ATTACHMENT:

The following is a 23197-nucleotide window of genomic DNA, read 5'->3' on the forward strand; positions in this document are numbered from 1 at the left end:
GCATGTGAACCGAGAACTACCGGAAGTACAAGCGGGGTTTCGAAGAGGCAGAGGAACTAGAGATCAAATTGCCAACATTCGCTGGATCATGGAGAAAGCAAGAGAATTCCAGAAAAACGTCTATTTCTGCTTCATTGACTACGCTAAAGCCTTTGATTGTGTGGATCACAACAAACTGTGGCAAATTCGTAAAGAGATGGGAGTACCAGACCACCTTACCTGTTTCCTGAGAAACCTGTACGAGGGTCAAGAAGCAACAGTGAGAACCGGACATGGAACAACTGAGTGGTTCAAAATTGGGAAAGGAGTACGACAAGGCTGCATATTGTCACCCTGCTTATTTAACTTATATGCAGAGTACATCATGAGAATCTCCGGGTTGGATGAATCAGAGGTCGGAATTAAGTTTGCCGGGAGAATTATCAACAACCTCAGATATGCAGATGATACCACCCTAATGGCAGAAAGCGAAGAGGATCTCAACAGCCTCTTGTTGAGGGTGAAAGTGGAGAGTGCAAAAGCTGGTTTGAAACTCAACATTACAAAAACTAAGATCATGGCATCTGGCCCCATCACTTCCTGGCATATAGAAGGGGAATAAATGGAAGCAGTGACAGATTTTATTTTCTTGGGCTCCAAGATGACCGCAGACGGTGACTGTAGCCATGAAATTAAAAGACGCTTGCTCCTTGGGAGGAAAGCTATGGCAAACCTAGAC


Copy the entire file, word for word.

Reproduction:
The following is a 23197-nucleotide window of genomic DNA, read 5'->3' on the forward strand; positions in this document are numbered from 1 at the left end:
GCATGTGAACCGAGAACTACCGGAAGTACAAGCGGGGTTTCGAAGAGGCAGAGGAACTAGAGATCAAATTGCCAACATTCGCTGGATCATGGAGAAAGCAAGAGAATTCCAGAAAAACGTCTATTTCTGCTTCATTGACTACGCTAAAGCCTTTGATTGTGTGGATCACAACAAACTGTGGCAAATTCGTAAAGAGATGGGAGTACCAGACCACCTTACCTGTTTCCTGAGAAACCTGTACGAGGGTCAAGAAGCAACAGTGAGAACCGGACATGGAACAACTGAGTGGTTCAAAATTGGGAAAGGAGTACGACAAGGCTGCATATTGTCACCCTGCTTATTTAACTTATATGCAGAGTACATCATGAGAATCTCCGGGTTGGATGAATCAGAGGTCGGAATTAAGTTTGCCGGGAGAATTATCAACAACCTCAGATATGCAGATGATACCACCCTAATGGCAGAAAGCGAAGAGGATCTCAACAGCCTCTTGTTGAGGGTGAAAGTGGAGAGTGCAAAAGCTGGTTTGAAACTCAACATTACAAAAACTAAGATCATGGCATCTGGCCCCATCACTTCCTGGCATATAGAAGGGGAATAAATGGAAGCAGTGACAGATTTTATTTTCTTGGGCTCCAAGATGACCGCAGACGGTGACTGTAGCCATGAAATTAAAAGACGCTTGCTCCTTGGGAGGAAAGCTATGGCAAACCTAGAC